As wildfires continue to grip much of Northern California and southern Oregon, firefighters are scrambling to contain the flames while officials are organizing evacuations.
Wildfires spread fast, and a change of wind can make it difficult to track where the flames are moving, which is why computer scientists at the University of San Diego are tapping big data to help forecast the path of destruction in real time.
WIFIRE, a cyber infrastructure system, uses weather sensors and satellite images to analyze the progress of a wildfire and where it’s likely to move in real-time — helping firefighters to make better decisions, according to InformationWeek.
Though WIFIRE is still being developed, the goal is to scale a version that could be used elsewhere in the country where communities are dealing with the natural disaster. In fact, recent reports have found wildfires are growing more intense and more destructive across the western United States.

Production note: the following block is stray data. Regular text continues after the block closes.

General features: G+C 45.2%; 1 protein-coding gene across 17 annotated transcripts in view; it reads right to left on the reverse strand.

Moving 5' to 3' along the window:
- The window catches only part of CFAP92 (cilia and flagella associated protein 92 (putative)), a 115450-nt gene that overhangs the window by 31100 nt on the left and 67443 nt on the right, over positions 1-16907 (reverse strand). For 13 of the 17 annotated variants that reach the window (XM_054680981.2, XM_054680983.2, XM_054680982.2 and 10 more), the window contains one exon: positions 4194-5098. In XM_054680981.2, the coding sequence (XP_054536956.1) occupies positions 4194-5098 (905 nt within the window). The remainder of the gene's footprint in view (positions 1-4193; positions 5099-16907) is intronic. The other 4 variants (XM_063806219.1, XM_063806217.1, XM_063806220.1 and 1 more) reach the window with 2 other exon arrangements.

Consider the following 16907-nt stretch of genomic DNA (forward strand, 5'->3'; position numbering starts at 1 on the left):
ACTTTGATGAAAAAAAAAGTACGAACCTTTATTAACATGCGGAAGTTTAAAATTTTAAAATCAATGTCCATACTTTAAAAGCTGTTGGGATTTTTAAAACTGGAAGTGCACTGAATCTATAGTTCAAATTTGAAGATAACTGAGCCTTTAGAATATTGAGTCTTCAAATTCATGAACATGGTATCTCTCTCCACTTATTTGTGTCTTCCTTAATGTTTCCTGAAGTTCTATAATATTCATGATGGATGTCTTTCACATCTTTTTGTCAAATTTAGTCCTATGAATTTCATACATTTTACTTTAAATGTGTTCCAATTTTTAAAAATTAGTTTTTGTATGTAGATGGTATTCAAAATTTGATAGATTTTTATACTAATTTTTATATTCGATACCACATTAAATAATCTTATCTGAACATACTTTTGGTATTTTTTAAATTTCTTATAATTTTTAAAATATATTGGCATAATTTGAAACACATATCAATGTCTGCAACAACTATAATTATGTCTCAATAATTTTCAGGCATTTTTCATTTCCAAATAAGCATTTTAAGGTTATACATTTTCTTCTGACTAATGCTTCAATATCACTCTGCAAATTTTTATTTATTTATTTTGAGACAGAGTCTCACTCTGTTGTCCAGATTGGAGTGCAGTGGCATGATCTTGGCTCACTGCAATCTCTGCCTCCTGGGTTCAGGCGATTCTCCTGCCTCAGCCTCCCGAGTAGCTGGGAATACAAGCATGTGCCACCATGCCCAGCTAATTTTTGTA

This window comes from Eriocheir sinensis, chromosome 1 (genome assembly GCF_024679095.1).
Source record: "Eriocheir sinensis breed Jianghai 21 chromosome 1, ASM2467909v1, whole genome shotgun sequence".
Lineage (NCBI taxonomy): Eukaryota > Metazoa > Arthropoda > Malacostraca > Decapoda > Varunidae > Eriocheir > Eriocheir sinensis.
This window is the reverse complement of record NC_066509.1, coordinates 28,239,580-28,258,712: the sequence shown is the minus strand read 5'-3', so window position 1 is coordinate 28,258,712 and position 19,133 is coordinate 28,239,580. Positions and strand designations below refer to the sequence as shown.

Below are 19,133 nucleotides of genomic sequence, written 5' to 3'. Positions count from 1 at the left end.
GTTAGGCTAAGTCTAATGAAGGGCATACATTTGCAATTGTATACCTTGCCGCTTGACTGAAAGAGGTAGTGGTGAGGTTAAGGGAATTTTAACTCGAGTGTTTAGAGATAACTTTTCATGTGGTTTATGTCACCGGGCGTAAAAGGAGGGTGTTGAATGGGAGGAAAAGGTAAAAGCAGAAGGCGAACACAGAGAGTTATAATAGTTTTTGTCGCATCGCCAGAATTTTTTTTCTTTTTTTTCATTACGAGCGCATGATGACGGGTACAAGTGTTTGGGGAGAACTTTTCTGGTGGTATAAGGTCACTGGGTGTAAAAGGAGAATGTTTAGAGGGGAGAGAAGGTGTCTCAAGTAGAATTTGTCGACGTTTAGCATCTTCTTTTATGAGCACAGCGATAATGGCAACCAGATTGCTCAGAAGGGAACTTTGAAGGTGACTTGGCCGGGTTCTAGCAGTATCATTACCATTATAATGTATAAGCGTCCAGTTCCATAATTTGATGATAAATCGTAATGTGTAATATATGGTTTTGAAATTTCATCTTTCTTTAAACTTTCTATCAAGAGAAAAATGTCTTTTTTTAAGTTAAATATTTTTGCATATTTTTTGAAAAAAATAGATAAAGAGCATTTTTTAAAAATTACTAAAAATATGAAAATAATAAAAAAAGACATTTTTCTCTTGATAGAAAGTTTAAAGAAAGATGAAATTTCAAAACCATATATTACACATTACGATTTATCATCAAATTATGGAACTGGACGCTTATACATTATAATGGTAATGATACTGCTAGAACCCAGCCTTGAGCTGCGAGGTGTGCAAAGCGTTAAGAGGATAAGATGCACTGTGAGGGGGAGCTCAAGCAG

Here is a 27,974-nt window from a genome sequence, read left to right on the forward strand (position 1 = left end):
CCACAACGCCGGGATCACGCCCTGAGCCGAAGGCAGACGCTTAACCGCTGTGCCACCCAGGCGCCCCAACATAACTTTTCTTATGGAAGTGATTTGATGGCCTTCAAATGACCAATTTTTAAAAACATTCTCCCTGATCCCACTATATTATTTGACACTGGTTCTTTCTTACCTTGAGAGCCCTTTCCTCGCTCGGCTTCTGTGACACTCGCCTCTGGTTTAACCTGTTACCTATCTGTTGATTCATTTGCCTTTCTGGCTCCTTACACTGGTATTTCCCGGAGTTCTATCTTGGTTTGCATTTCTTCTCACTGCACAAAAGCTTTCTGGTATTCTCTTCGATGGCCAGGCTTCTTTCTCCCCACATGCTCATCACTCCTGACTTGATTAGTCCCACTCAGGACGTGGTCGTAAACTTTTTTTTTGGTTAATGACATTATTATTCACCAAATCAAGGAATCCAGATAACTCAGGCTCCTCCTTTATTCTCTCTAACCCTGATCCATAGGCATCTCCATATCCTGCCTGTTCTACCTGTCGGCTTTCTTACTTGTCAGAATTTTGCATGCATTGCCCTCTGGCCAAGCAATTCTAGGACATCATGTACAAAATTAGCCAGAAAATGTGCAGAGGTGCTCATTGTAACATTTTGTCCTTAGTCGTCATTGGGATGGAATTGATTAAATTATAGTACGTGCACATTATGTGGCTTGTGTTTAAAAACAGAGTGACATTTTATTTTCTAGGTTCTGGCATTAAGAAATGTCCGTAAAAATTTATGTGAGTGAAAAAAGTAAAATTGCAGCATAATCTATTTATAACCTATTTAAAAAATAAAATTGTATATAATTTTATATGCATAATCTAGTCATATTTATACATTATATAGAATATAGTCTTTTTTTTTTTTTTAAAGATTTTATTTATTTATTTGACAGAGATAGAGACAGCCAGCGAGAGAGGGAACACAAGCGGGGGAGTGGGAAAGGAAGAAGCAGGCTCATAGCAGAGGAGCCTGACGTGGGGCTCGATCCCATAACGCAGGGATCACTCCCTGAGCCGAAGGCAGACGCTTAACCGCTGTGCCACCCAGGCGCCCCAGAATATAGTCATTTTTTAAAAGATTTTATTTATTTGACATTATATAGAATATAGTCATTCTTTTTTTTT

“Imagine that you could have a detailed model of a wildfire path and you could actually compute the progress of the flames faster than real time and provide advanced warning to the first responders,” says Larry Smarr, a computer scientist with the California Institute for Telecommunication and Information Technology.
This type of technology is precisely what could help reduce the financial toll a wildfire takes on a community after the ashes have settled. For example, the 2003 Cedar Fire in Southern California, the largest in the state’s history, left an estimated $2 billion worth of damages.
Though it’s currently a local project in San Diego, some pilot applications are currently available, according to Ilkay Altintas, director for the Scientific Workflow Automation Technologies Lab at the San Diego Supercomputer Center, who is heading the project.
Scientists are planning to make WIFIRE available to users through a web interface with real-time alerts sent to receivers before, during and after a fire. The potential would give authorities a leg up on organizing evacuations and putting emergency responders in place to prevent the spread of fires similar to the one blazing through Northern California.
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